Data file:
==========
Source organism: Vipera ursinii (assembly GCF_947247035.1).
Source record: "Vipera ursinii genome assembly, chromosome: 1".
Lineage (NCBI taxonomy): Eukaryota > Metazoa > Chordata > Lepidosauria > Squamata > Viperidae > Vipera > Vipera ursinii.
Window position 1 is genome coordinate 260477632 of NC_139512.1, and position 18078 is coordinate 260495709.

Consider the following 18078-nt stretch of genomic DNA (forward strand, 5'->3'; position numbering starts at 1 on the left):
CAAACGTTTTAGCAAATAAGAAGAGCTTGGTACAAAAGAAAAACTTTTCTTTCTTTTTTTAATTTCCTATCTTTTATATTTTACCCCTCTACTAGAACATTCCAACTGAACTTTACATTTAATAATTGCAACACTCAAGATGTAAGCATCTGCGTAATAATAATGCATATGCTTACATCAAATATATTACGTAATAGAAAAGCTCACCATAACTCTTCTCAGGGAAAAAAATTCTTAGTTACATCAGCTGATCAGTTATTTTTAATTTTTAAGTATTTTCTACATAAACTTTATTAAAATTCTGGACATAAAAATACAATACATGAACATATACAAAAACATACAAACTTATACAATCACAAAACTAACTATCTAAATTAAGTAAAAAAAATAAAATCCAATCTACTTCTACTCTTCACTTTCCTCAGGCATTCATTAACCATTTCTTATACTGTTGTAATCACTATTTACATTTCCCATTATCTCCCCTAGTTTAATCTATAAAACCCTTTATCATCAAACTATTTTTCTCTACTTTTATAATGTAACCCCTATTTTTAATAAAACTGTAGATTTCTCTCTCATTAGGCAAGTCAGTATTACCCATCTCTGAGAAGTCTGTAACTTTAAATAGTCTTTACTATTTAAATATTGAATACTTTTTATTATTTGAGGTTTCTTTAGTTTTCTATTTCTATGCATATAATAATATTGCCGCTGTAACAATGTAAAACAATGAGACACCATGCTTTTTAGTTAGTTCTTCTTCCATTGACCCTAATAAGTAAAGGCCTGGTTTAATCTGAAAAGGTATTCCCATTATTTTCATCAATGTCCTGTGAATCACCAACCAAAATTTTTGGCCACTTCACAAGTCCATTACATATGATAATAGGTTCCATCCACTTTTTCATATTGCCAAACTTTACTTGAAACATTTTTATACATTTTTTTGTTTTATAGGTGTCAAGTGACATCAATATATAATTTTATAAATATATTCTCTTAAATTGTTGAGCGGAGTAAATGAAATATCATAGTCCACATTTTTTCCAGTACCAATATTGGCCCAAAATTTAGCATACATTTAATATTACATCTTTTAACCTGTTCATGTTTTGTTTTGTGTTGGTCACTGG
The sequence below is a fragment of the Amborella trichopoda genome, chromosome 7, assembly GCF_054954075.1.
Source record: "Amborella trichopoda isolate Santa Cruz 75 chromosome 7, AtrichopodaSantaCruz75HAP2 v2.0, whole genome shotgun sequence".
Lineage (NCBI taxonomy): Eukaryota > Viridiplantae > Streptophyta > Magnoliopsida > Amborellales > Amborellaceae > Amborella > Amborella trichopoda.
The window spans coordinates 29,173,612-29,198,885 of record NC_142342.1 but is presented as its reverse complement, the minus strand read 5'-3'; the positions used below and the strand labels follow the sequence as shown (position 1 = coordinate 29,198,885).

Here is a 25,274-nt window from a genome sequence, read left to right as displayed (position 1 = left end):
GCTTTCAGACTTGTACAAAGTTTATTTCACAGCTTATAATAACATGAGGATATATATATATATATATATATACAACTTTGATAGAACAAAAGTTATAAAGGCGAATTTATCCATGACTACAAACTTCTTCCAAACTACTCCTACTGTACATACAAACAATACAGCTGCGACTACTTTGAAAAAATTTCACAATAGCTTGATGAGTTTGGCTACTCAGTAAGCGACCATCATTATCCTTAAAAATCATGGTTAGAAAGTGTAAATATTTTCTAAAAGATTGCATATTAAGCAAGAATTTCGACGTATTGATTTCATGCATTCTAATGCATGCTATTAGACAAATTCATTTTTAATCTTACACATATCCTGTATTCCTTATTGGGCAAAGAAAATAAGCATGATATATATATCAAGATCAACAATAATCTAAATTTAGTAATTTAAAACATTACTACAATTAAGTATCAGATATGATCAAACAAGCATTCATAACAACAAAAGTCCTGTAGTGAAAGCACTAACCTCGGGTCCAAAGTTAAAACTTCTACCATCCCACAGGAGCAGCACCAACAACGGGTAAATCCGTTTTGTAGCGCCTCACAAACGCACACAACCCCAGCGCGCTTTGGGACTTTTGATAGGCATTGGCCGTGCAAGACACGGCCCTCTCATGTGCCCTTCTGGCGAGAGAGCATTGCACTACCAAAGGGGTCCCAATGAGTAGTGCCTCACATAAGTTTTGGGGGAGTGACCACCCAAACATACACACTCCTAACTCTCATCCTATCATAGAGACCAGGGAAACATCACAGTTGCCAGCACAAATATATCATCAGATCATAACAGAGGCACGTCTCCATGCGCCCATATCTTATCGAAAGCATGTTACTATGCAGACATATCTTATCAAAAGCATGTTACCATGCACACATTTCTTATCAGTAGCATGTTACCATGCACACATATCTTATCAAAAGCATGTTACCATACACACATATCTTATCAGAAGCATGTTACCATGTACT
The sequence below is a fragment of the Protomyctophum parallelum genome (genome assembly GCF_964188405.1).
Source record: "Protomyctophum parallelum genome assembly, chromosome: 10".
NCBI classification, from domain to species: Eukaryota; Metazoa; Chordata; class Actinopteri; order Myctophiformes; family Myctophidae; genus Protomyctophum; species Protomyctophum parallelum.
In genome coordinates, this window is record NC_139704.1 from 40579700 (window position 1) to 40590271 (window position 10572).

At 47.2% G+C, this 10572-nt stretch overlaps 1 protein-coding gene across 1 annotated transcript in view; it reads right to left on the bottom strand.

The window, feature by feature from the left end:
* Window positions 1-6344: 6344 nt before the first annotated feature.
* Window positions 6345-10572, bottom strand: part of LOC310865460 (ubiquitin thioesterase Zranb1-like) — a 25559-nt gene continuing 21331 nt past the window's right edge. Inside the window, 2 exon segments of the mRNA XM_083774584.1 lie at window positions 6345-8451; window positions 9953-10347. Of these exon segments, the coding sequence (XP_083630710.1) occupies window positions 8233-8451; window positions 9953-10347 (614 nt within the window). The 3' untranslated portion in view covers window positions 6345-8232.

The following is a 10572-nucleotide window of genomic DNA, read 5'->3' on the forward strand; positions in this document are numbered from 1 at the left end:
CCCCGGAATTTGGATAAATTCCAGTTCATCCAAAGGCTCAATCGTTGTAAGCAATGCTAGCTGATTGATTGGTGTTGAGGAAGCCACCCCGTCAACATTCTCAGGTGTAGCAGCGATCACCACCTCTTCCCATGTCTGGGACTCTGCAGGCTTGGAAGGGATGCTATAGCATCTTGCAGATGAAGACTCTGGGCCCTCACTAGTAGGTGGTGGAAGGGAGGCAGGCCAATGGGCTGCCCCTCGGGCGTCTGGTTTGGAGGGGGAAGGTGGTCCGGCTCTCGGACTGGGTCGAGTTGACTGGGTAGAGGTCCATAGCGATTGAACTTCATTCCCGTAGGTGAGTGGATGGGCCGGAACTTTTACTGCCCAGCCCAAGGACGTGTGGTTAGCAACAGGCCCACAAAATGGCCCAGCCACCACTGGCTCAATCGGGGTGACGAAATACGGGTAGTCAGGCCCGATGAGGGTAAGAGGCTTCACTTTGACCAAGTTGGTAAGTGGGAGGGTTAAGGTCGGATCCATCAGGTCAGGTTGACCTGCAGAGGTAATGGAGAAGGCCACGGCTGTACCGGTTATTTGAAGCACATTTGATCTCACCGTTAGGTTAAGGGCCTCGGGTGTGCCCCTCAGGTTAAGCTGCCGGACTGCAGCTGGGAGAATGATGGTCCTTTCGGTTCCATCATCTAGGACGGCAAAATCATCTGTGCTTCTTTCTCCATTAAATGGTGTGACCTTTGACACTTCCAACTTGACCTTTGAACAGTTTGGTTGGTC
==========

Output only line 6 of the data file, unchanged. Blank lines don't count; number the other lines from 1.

CAAACGTTTTAGCAAATAAGAAGAGCTTGGTACAAAAGAAAAACTTTTCTTTCTTTTTTTAATTTCCTATCTTTTATATTTTACCCCTCTACTAGAACATTCCAACTGAACTTTACATTTAATAATTGCAACACTCAAGATGTAAGCATCTGCGTAATAATAATGCATATGCTTACATCAAATATATTACGTAATAGAAAAGCTCACCATAACTCTTCTCAGGGAAAAAAATTCTTAGTTACATCAGCTGATCAGTTATTTTTAATTTTTAAGTATTTTCTACATAAACTTTATTAAAATTCTGGACATAAAAATACAATACATGAACATATACAAAAACATACAAACTTATACAATCACAAAACTAACTATCTAAATTAAGTAAAAAAAATAAAATCCAATCTACTTCTACTCTTCACTTTCCTCAGGCATTCATTAACCATTTCTTATACTGTTGTAATCACTATTTACATTTCCCATTATCTCCCCTAGTTTAATCTATAAAACCCTTTATCATCAAACTATTTTTCTCTACTTTTATAATGTAACCCCTATTTTTAATAAAACTGTAGATTTCTCTCTCATTAGGCAAGTCAGTATTACCCATCTCTGAGAAGTCTGTAACTTTAAATAGTCTTTACTATTTAAATATTGAATACTTTTTATTATTTGAGGTTTCTTTAGTTTTCTATTTCTATGCATATAATAATATTGCCGCTGTAACAATGTAAAACAATGAGACACCATGCTTTTTAGTTAGTTCTTCTTCCATTGACCCTAATAAGTAAAGGCCTGGTTTAATCTGAAAAGGTATTCCCATTATTTTCATCAATGTCCTGTGAATCACCAACCAAAATTTTTGGCCACTTCACAAGTCCATTACATATGATAATAGGTTCCATCCACTTTTTCATATTGCCAAACTTTACTTGAAACATTTTTATACATTTTTTTGTTTTATAGGTGTCAAGTGACATCAATATATAATTTTATAAATATATTCTCTTAAATTGTTGAGCGGAGTAAATGAAATATCATAGTCCACATTTTTTCCAGTACCAATATTGGCCCAAAATTTAGCATACATTTAATATTACATCTTTTAACCTGTTCATGTTTTGTTTTGTGTTGGTCACTGG